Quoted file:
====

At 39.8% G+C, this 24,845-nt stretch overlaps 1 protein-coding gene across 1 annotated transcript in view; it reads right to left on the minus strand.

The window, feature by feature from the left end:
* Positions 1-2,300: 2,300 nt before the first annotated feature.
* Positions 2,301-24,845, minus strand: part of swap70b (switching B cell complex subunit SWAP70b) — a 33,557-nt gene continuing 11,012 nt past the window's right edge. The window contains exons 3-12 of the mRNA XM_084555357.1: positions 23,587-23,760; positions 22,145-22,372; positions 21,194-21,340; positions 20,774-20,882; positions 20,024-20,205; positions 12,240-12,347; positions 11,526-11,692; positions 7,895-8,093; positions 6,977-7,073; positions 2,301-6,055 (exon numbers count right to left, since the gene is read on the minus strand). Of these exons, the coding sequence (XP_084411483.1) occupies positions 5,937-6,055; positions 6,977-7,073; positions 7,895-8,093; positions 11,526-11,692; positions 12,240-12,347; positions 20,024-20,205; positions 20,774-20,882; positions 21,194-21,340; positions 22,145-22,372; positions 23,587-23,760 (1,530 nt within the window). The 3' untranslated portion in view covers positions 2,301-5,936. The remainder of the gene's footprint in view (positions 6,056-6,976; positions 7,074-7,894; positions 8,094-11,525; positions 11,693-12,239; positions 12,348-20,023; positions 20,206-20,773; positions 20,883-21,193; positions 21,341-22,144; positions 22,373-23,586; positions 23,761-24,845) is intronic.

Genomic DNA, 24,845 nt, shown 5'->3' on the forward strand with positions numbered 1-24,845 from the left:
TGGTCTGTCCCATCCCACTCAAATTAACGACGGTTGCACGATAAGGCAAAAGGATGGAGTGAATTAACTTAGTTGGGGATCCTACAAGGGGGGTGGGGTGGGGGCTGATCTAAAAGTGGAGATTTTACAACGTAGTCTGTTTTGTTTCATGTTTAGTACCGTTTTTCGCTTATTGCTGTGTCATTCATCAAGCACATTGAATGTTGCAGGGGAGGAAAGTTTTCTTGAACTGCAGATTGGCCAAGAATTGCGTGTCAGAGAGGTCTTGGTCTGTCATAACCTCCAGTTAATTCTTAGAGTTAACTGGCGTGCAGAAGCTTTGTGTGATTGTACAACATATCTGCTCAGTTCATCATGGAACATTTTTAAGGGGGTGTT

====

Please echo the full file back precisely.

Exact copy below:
At 39.8% G+C, this 24,845-nt stretch overlaps 1 protein-coding gene across 1 annotated transcript in view; it reads right to left on the minus strand.

The window, feature by feature from the left end:
* Positions 1-2,300: 2,300 nt before the first annotated feature.
* Positions 2,301-24,845, minus strand: part of swap70b (switching B cell complex subunit SWAP70b) — a 33,557-nt gene continuing 11,012 nt past the window's right edge. The window contains exons 3-12 of the mRNA XM_084555357.1: positions 23,587-23,760; positions 22,145-22,372; positions 21,194-21,340; positions 20,774-20,882; positions 20,024-20,205; positions 12,240-12,347; positions 11,526-11,692; positions 7,895-8,093; positions 6,977-7,073; positions 2,301-6,055 (exon numbers count right to left, since the gene is read on the minus strand). Of these exons, the coding sequence (XP_084411483.1) occupies positions 5,937-6,055; positions 6,977-7,073; positions 7,895-8,093; positions 11,526-11,692; positions 12,240-12,347; positions 20,024-20,205; positions 20,774-20,882; positions 21,194-21,340; positions 22,145-22,372; positions 23,587-23,760 (1,530 nt within the window). The 3' untranslated portion in view covers positions 2,301-5,936. The remainder of the gene's footprint in view (positions 6,056-6,976; positions 7,074-7,894; positions 8,094-11,525; positions 11,693-12,239; positions 12,348-20,023; positions 20,206-20,773; positions 20,883-21,193; positions 21,341-22,144; positions 22,373-23,586; positions 23,761-24,845) is intronic.

Genomic DNA, 24,845 nt, shown 5'->3' on the forward strand with positions numbered 1-24,845 from the left:
TGGTCTGTCCCATCCCACTCAAATTAACGACGGTTGCACGATAAGGCAAAAGGATGGAGTGAATTAACTTAGTTGGGGATCCTACAAGGGGGGTGGGGTGGGGGCTGATCTAAAAGTGGAGATTTTACAACGTAGTCTGTTTTGTTTCATGTTTAGTACCGTTTTTCGCTTATTGCTGTGTCATTCATCAAGCACATTGAATGTTGCAGGGGAGGAAAGTTTTCTTGAACTGCAGATTGGCCAAGAATTGCGTGTCAGAGAGGTCTTGGTCTGTCATAACCTCCAGTTAATTCTTAGAGTTAACTGGCGTGCAGAAGCTTTGTGTGATTGTACAACATATCTGCTCAGTTCATCATGGAACATTTTTAAGGGGGTGTT